I’m sitting in my front room, the fire dying out in the fireplace behind me, and I’m participating in a workshop about “Learning to Fully Charge Your Battery” (because I really need MORE energy…ha ha ha).
And the moderator/Instructor asked this question: Do you focus a lot of energy on doing things that boost your own happiness?
I paused the lecture and…not once, not twice, but THREE TIMES…I rewound that section to hear him ask the question again.
I knew exactly what was coming. It’s something that I have been saying for years. It’s something that I have been emphasizing LOUDLY for 33 days.
Some of you may not be familiar with my Morning Coffee Videos that I live stream every morning (except Sunday) on my Facebook page. For over six months, I have been getting up and chatting to anyone who wants to listen (and maybe some who don’t!) about things that are important to me at that moment. Over 5 million people have been reached in that short amount of time. Amazing, isn’t it?
My husband often looks at me and says (which his deliciously adorable French accent), “I don’t know how you find things to talk about every day.”
And that brings me back to this lecture.
My life has changed since I have started doing the Morning Coffee Videos. I started them for fun during an amazing trip to Los Angeles with Cat and her friend Julia. I kept doing them because so many people seemed to like them. And then, somewhere along the way, everything changed. I realized that doing the morning coffee videos really made me happy. As I continue my journey away from the darkness of depression and into the light of life, I focus a lot of energy on being happy.
Which is why the lecturer’s question made me pause.
Because I knew exactly what he was going to say next.
“Those things are nowhere near as likely to improve my well-being or the well-being of others than the efforts that focus on improving the daily lot of another person.”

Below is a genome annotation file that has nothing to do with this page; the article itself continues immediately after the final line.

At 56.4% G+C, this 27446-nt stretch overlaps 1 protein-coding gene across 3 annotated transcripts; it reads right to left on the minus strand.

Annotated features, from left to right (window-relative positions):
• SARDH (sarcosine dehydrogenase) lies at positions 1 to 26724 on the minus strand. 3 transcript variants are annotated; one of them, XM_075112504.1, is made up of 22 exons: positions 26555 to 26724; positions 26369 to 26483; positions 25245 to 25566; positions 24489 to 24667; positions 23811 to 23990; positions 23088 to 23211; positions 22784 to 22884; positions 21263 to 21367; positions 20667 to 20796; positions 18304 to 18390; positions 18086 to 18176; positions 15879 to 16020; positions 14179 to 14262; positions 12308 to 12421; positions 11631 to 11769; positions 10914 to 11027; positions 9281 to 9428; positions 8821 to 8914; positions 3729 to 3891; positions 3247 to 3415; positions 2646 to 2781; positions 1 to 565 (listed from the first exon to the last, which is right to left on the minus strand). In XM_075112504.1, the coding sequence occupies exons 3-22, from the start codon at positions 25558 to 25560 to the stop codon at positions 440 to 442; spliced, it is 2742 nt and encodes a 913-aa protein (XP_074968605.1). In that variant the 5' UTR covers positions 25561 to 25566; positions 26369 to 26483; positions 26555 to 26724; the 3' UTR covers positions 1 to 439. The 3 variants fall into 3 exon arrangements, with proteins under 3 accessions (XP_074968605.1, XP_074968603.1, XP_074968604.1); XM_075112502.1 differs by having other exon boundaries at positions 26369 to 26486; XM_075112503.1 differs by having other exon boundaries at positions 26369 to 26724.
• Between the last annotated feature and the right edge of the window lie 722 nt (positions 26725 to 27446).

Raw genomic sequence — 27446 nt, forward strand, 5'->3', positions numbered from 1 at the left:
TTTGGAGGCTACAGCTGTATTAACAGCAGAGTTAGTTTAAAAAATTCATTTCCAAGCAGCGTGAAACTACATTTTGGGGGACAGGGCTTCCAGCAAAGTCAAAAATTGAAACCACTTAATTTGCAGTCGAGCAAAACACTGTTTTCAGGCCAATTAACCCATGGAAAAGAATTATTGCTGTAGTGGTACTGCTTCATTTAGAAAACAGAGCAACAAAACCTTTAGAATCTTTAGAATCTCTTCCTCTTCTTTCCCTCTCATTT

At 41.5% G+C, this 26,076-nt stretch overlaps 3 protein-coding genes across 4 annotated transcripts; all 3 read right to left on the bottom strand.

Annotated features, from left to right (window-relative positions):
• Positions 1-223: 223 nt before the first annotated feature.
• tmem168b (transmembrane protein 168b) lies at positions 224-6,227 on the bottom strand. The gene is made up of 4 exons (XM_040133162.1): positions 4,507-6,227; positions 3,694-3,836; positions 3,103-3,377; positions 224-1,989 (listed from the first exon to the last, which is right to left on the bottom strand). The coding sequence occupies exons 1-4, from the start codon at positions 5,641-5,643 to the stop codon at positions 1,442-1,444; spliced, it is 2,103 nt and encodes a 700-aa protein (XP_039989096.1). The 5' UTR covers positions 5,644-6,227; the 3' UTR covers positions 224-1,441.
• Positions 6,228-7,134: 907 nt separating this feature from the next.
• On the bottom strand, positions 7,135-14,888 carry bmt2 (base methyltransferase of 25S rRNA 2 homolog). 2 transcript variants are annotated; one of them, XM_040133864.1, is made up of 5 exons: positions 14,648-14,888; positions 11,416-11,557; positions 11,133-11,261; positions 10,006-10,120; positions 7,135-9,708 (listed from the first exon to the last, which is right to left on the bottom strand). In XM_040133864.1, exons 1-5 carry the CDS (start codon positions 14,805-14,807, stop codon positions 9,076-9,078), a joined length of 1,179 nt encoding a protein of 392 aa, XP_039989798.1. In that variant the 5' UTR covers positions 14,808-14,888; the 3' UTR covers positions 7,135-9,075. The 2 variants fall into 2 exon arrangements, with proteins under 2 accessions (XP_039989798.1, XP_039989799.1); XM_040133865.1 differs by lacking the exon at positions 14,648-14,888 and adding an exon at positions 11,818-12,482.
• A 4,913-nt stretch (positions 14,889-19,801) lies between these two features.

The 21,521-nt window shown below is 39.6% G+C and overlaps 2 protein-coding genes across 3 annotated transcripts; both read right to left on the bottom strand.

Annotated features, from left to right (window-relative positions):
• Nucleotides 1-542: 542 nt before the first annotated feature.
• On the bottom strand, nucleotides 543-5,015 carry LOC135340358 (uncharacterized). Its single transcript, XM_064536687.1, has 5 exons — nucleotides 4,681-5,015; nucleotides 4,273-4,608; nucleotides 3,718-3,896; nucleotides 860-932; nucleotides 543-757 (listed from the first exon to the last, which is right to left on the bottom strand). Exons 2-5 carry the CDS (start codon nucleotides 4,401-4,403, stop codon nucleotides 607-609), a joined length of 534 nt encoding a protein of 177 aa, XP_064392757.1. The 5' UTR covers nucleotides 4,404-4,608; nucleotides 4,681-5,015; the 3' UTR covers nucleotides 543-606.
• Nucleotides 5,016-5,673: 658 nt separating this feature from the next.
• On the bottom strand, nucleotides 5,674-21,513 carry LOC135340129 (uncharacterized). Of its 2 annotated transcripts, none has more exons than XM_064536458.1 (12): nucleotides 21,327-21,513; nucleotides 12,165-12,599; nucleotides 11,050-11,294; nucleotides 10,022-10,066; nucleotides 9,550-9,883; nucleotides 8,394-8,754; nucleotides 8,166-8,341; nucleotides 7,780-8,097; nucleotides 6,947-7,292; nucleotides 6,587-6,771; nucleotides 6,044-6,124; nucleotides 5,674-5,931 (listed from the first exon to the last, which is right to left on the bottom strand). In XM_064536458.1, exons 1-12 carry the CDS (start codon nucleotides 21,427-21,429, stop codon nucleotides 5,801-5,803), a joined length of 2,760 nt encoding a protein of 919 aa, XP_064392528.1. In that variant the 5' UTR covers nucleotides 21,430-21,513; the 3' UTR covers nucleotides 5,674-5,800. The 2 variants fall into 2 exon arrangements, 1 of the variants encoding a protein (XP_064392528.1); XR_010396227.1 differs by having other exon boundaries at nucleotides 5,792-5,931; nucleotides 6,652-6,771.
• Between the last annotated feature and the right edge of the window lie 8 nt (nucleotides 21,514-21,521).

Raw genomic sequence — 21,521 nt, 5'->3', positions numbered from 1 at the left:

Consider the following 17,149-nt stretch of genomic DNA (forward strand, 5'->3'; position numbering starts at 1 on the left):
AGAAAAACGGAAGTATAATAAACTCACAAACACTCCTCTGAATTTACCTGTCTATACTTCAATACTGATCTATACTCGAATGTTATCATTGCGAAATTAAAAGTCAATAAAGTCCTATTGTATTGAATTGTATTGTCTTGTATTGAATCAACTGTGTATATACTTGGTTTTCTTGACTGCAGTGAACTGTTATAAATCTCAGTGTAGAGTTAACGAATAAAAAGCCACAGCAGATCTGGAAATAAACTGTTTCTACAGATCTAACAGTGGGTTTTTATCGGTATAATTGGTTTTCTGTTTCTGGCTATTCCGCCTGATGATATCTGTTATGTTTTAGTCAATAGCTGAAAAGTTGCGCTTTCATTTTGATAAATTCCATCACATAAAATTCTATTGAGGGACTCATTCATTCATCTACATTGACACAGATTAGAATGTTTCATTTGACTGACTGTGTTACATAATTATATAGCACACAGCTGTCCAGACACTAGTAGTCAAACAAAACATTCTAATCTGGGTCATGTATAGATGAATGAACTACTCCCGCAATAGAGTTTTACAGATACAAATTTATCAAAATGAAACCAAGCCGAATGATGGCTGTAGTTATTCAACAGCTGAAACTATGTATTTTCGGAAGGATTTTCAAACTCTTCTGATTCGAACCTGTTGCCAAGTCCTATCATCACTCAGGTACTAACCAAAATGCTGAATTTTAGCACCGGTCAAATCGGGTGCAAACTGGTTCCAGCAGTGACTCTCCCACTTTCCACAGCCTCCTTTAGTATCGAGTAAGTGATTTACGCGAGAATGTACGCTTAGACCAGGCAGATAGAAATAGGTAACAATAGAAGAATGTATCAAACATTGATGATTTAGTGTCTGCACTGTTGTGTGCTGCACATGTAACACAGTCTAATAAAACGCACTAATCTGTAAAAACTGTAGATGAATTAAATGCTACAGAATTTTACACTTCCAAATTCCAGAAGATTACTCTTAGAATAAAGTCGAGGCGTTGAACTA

And he’s right.
The core of meaningful happiness is grounded in one and only one principle: giving and doing things for other people. The problem that often arises is that other people try to take advantage of that. In my life, that was a common thread. Over the years, this has been at the root of my depression: the disappointment I felt with people who saw my focus on giving as an invitation for them to just take.
You see, too often people focus not on what they can give but on their own personal gain. They do not look around and see how they can help other people achieve happiness or success. They only look at how they can achieve happiness. Period.
The secret that many people don’t understand–and the one that I struggled to accept– is that giving people can only give so much without getting something–even if it is only a boost to our own happiness!—in return.
Every morning, when I get up and start my morning routine, my thoughts are on my morning coffee live stream. What can I say? How can I reach people? Who might need a special thought today? It’s almost like a private dialogue that I have with God, asking him to help guide me to find the right words or topics to share with everyone who blesses me with their time by watching. There are some mornings when I have no idea what I will say until I am sitting there and the recorder goes live. Other mornings, I know exactly what needs to be said because the topic keeps racing through my mind.
Morning Coffee puts me on track to have a wonderful day because I focus my energy on doing something for other people. Whenever even one person messages me, thanking me for helping them through whatever was troubling them or telling me how much they enjoy my videos, my own happiness increases because I have helped another person. It’s exactly what the lecturer said.
Truly it is better to give than to receive, but there is no reason why we cannot do both. Giving does not have to operate in a silo. Happiness truly is a state of mind that we must decide to achieve. It is not marked by large moments in time but the smaller everyday things that contribute to our overall well-being. By focusing on ourselves, and not others, we will never truly achieve happiness.
It is only by shifting our attention to the needs of those around us and learning how to contribute to the happiness of others that we can actually develop a meaningful life.